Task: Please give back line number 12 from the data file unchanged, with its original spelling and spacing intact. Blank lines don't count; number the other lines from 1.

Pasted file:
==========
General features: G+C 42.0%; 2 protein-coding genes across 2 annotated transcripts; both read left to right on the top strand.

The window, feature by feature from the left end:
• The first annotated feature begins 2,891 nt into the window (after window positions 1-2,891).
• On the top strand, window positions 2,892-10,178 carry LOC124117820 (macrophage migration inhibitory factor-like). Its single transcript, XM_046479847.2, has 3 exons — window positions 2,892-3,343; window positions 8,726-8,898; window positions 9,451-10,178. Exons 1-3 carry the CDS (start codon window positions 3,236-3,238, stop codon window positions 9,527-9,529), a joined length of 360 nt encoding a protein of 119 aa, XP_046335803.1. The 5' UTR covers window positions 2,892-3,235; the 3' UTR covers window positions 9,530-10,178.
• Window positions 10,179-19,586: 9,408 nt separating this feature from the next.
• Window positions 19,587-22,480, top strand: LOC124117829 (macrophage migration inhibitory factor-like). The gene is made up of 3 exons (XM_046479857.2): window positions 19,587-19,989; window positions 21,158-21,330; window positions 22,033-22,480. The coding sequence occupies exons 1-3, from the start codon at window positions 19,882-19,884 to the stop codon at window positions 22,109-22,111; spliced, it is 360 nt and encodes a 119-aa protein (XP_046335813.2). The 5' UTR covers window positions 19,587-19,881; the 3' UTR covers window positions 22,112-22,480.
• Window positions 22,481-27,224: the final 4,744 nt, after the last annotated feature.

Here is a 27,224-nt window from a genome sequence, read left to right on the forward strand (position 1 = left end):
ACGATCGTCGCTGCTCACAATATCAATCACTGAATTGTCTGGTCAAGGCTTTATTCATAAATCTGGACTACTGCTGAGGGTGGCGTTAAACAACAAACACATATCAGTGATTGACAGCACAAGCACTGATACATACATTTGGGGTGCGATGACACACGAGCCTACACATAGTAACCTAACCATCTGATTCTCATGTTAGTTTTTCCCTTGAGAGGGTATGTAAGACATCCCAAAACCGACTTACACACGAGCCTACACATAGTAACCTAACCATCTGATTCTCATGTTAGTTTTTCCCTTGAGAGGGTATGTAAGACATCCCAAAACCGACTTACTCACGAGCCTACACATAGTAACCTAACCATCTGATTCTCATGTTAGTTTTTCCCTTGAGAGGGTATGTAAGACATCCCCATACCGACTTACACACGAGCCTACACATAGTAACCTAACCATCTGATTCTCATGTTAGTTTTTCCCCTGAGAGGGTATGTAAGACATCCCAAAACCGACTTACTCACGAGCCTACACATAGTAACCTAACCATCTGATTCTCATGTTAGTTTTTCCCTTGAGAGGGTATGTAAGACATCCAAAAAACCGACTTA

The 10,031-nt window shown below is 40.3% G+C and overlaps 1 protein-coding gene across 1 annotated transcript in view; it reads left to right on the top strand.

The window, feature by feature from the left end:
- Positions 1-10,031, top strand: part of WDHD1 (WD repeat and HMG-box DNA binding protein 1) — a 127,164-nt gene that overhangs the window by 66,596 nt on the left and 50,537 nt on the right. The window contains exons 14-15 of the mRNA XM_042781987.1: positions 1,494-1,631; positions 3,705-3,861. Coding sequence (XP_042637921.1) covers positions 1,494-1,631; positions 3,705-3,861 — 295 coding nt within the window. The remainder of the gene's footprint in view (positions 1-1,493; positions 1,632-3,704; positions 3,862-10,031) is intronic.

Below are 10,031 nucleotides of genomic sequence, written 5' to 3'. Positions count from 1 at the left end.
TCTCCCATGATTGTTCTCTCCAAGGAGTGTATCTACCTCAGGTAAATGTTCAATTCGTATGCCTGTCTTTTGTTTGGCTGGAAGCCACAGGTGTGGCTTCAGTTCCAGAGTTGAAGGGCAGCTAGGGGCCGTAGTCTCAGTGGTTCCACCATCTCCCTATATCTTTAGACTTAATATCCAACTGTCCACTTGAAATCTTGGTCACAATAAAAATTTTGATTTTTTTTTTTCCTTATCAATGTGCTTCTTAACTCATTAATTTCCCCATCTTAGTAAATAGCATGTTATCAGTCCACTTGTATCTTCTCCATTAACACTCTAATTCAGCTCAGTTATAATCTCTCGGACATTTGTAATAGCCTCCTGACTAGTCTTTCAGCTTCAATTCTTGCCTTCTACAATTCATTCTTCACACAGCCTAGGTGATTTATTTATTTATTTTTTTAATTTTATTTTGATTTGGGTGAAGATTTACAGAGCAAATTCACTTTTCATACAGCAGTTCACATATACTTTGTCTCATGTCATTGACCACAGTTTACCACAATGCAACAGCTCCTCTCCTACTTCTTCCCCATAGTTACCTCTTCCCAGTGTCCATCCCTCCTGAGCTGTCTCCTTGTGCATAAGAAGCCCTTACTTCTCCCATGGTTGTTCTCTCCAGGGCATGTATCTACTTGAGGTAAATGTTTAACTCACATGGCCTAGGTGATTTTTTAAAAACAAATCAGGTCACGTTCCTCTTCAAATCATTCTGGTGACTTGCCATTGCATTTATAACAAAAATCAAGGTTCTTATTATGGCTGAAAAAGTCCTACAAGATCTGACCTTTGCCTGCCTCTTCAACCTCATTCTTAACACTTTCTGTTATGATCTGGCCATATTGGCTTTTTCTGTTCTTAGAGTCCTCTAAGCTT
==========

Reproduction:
- Positions 1-10,031, top strand: part of WDHD1 (WD repeat and HMG-box DNA binding protein 1) — a 127,164-nt gene that overhangs the window by 66,596 nt on the left and 50,537 nt on the right. The window contains exons 14-15 of the mRNA XM_042781987.1: positions 1,494-1,631; positions 3,705-3,861. Coding sequence (XP_042637921.1) covers positions 1,494-1,631; positions 3,705-3,861 — 295 coding nt within the window. The remainder of the gene's footprint in view (positions 1-1,493; positions 1,632-3,704; positions 3,862-10,031) is intronic.